Moreover, the Supreme Court of Spain held that the rule of law cannot create
“spaces immune to judicial control” (Decision of 10 May 2016, file no. 383/2013). According to the French case law, a union of judges and prosecutors justifies an interest that ensures its capacity to challenge an act of appointment as advocate general at the Court of Cassation, since that appointment is likely to affect in a sufficient, direct and certain manner the collective interests of the members of the judiciary, whose interests are defended by the same, even if this does not result in depriving another magistrate of said appointment (Conseil d’État, n° 354218, Judgment of 18 January 2013).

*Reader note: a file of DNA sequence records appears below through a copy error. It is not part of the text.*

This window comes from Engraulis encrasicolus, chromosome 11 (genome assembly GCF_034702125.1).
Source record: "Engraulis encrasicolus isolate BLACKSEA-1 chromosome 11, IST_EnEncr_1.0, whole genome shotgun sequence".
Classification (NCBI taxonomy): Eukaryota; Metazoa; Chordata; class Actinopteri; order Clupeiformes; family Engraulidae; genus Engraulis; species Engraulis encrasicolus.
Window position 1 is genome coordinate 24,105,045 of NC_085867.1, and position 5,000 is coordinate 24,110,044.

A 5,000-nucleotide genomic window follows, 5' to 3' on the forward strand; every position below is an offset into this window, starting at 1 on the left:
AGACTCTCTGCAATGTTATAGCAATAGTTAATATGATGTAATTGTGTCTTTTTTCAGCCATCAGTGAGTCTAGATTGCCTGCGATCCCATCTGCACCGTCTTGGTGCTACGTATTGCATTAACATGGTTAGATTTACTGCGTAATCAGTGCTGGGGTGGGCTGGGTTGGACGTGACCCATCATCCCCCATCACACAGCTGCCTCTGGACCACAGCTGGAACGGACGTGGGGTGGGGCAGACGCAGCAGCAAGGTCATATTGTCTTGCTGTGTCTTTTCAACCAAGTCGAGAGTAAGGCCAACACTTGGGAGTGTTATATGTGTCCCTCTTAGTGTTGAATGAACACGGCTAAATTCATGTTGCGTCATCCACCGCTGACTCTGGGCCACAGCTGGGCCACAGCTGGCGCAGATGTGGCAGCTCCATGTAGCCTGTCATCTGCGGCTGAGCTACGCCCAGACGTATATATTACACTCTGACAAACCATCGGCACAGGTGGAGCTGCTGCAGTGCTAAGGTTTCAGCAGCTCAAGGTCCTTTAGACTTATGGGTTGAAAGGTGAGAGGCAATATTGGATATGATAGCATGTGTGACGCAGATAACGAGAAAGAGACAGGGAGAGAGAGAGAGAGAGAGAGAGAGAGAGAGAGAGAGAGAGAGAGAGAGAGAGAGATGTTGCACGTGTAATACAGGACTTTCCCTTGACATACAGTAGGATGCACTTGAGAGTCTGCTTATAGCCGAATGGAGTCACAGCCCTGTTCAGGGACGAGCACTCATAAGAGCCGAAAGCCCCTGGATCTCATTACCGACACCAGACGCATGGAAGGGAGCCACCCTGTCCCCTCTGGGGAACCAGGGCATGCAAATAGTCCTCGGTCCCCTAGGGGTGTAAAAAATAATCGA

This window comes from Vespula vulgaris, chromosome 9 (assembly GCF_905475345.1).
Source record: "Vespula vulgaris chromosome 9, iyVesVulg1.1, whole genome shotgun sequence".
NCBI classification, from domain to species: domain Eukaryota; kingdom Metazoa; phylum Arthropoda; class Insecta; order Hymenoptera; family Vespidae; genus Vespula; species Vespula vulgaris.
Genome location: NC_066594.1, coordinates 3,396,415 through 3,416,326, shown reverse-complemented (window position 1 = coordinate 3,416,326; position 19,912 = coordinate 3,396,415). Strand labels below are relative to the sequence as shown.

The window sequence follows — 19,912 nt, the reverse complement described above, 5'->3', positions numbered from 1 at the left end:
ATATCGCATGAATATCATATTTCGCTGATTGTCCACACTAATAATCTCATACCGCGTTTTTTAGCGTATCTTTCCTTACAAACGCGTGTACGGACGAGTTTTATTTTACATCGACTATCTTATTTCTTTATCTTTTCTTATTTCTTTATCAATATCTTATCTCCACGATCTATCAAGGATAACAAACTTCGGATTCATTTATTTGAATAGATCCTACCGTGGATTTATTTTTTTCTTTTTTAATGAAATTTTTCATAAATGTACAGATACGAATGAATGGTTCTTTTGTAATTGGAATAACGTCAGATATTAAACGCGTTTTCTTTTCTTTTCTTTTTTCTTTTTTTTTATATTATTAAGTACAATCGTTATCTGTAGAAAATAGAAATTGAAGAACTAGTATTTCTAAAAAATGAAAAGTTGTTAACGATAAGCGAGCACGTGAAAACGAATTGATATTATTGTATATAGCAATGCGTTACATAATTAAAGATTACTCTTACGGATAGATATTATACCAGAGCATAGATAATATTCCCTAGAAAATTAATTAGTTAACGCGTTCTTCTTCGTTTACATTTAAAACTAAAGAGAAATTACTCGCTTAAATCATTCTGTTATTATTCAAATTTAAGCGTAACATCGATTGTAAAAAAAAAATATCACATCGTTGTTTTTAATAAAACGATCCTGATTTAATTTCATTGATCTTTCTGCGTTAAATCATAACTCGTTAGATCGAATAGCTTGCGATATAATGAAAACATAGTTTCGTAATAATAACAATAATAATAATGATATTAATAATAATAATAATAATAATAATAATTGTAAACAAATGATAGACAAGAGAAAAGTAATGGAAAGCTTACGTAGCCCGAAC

According to Opinion No. 23 (2020) – The role of associations of judges in supporting judicial independence, issued by the Consultative Council of European Judges (CCJE), the main objectives of vast majority of associations are to promote and defend the independence of judges and the rule of law, and to safeguard the status and adequate working conditions of judges (para. 9).

Judges are basic cornerstones within States built on democracy, the rule of law and human rights. It is a logical consequence of this role that the above-mentioned European standard-setting documents envisage, and the statutes of many associations of judges express as central goals, two overriding objectives: 1) establishing and defending the independence of the judiciary; 2) fostering and improving the rule of law. Both objectives foster the effective enjoyment of the fundamental right to a fair trial by an independent and impartial tribunal set forth in Article 6 of the European Convention on Human Rights (para. 16).